My youngest is about to turn thirteen and I am embarrassed to admit that I am worried that he has not found his "thing." By this age, his sister was interested in singing, musical theater and writing. His brother was pursuing engineering feats that included a tall ship made of popsicle sticks and version of Angkor Wat in the backyard hewn from mud, rocks and a bit of cement. Reading Victoria Jamieson's newest book, All's Faire in Middle School, reminds me how wonderful - and challenging - it can be to have a "thing." In the superlative, Newbery Honor winning Roller Girl, Astrid discovers her thing - roller derby. She also discovers that it's hard to juggle your new passion and your old friends, especially when they seem to be opposites. In All's Faire in Middle School, Imogene, or Impy as she is most often called, has had her "thing" for as long as she can remember.
Impy's family has worked at the Florida Renaissance for as long as she can remember. For eight weekends every summer, her mother runs a shoppe where she sells her crafts and her father is one of the principal actors, often playing the bad guy. During the day, he works as a pool salesman and mom homeschools eleven-year-old Impy and her six-year-old brother, Felix. Impy loves her "faire-mily," the traditions of the faire and is especially excited because this year, she has been given the role of squire, which includes acting the part of a Renaissance child on the main street of the faire, adding to the atmosphere. Impy will also be starting middle school, public middle school.
Impy quickly finds herself on the right side of Mika and her group friends and on the wrong side of Dr. Macgregor, her no-nonsense science teacher. Impy also finds herself in that curious limbo land of middle school friendships with Anita. Picked on at school for being serious and smart - and also for something she did in fourth grade - she is in three classes with Impy. She also happens to be a Renn Faire fan who attends both days each weekend of the faire with her father. And she takes fencing lessons. She tells Impy not to talk to her at school because it will be better for both of them, leaving Impy confused. As Impy's friendship with Mika and her group progresses, she also feels confused by things that Mika says and does, like being friendly with a girl on the bus then telling Impy she can't stand her once she's gone.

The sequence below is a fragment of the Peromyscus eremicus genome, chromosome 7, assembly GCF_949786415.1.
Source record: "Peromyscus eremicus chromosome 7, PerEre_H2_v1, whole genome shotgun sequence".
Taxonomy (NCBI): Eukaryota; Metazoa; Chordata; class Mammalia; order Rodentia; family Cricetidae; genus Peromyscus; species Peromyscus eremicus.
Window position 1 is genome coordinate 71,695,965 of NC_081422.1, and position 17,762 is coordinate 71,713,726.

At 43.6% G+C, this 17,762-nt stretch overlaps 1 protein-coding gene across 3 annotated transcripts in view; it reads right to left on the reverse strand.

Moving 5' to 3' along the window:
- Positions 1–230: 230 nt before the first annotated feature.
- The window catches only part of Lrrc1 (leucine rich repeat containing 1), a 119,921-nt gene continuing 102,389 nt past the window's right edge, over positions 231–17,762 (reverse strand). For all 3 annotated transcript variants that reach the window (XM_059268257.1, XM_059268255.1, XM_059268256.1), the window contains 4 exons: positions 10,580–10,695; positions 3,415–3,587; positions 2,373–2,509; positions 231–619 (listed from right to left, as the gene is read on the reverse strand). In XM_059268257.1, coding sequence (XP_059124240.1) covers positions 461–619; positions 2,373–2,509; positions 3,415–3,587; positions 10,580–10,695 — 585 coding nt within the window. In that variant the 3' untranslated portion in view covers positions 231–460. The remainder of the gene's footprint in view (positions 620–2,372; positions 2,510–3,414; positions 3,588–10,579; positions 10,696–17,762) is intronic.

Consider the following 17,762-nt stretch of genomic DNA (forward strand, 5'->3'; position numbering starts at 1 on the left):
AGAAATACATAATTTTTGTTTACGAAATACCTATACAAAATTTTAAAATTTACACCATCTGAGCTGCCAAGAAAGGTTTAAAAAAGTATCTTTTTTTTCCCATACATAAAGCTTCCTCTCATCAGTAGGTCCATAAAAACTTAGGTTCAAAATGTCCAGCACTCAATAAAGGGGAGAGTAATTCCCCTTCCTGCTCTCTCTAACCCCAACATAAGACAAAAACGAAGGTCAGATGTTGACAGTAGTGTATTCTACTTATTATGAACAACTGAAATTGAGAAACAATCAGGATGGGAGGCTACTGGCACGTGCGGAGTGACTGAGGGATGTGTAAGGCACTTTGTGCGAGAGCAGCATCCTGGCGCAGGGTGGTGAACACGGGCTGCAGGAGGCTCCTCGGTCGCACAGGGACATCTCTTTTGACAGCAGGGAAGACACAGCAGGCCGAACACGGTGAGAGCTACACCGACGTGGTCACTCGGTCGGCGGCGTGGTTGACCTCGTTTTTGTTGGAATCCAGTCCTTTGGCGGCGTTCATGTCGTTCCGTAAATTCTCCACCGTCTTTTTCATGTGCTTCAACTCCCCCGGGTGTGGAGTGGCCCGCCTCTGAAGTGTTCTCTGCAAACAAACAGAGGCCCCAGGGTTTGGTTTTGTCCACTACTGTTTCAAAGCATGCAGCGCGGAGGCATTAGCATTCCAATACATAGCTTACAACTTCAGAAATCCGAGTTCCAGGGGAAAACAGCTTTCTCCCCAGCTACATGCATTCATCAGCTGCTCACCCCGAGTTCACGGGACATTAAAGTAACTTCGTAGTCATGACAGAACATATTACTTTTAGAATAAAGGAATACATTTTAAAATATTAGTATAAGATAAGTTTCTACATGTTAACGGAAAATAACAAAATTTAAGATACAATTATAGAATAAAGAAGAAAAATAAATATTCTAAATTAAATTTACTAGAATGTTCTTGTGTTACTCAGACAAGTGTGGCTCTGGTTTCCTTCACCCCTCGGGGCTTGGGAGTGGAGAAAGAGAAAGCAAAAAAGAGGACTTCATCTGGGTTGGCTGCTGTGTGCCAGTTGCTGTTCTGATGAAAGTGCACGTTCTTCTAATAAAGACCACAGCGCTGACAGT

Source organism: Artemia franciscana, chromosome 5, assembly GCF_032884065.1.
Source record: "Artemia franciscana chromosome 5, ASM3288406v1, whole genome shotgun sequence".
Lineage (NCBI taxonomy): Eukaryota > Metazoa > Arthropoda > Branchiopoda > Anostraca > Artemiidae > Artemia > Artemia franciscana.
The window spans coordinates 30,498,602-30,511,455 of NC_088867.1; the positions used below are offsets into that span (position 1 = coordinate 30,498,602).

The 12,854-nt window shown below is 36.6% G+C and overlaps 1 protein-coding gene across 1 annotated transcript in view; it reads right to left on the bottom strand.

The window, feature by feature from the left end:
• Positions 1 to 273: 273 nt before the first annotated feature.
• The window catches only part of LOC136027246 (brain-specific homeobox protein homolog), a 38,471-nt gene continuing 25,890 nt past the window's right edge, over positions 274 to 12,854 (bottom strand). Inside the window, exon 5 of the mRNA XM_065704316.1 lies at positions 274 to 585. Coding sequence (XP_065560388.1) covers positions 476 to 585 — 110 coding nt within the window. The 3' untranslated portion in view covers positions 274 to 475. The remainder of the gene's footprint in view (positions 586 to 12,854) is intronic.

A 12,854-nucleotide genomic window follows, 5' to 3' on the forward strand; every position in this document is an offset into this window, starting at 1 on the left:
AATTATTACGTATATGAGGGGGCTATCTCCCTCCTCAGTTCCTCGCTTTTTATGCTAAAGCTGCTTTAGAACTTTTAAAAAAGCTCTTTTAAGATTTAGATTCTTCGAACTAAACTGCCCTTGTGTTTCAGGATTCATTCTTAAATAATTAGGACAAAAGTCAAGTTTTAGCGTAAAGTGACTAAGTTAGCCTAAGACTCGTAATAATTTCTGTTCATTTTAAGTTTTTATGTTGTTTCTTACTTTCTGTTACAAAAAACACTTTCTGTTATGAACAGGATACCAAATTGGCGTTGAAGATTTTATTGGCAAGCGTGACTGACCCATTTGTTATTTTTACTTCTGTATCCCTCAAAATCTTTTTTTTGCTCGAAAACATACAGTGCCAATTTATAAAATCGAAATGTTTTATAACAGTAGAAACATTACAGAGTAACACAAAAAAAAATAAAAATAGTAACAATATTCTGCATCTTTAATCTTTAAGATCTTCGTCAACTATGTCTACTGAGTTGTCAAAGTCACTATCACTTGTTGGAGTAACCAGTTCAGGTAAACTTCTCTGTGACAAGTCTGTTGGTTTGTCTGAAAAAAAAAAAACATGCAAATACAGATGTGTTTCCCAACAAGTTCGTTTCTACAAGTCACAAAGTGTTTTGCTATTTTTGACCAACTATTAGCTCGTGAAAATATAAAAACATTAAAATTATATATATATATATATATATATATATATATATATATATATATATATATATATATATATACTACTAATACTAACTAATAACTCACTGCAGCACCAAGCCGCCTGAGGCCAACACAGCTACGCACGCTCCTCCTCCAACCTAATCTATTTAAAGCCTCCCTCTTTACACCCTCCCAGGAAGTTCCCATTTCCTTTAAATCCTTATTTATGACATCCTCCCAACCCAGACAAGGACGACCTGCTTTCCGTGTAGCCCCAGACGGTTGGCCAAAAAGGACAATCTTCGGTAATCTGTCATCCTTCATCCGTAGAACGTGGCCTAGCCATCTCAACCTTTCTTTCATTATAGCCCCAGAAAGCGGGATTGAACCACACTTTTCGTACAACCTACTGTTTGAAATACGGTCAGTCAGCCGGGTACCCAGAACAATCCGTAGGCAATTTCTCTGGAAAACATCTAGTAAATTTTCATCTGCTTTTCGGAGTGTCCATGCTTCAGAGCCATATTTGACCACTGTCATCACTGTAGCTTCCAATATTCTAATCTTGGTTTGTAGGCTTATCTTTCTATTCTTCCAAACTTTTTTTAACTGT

Like Roller Girl, All's Faire in Middle School is a rich, dense book filled with an amazing cast of characters and detailed illustrations, with full page panels that resemble illuminated manuscripts and Impy's occasional escapes into her imagination that take her to an enchanted land. While I began reading All's Faire thinking that being homeschooled would be a major plot point, I was surprised and pleased to find that, more than her past educational history, the socioeconomic standing of Impy's family was a bigger part of the story. In a heartbreaking scene mid-novel, Impy forgoes the beautiful handmade boots she purchased, in part with her own money, from a vendor at the faire, to wear "Sammies," just like all the other kids. It is these same kids, of course, who are quick to point out that she bought knock offs (they don't have the purple star on the heel) and even quicker to laugh at Impy when she draws a purple star on the heel. Jamieson achingly, authentically captures those moments of trying to fit in and standing out even more that are often unavoidable in adolescence. When it seems that Impy has alienated her family, friends and frenemies through her own unkind actions and those enacted upon her, she finds kindness and words of wisdom from Violet, the actress playing the princess at the faire. Violet helps Impy see that she is not always the knight fighting the dragon - sometimes she is the dragon. And sometimes she is also the princess. Chapter 12 begins with these words:
Sometimes in the midst of a dark thicket, a knight-in-training may try - just try - being a princess for a spell. Even if this knight-in-training never, ever thought of themselves as a princess-type. Ever. Not ever. . . But just maybe, it might lead the hero toward the path out of darkness.
For Impy, being the princess means being friendly and kind to everyone at school. In fact, she decides to pretend like she is working at the faire and plays the character of the outgoing, friendly, chatty kid. Jamieson ends All's Faire in Middle School in a way that is completely satisfying and organic and will leave you turning back to the first page and reading this brilliant graphic novel all over again!
Source: Review Copy & Purchased Copy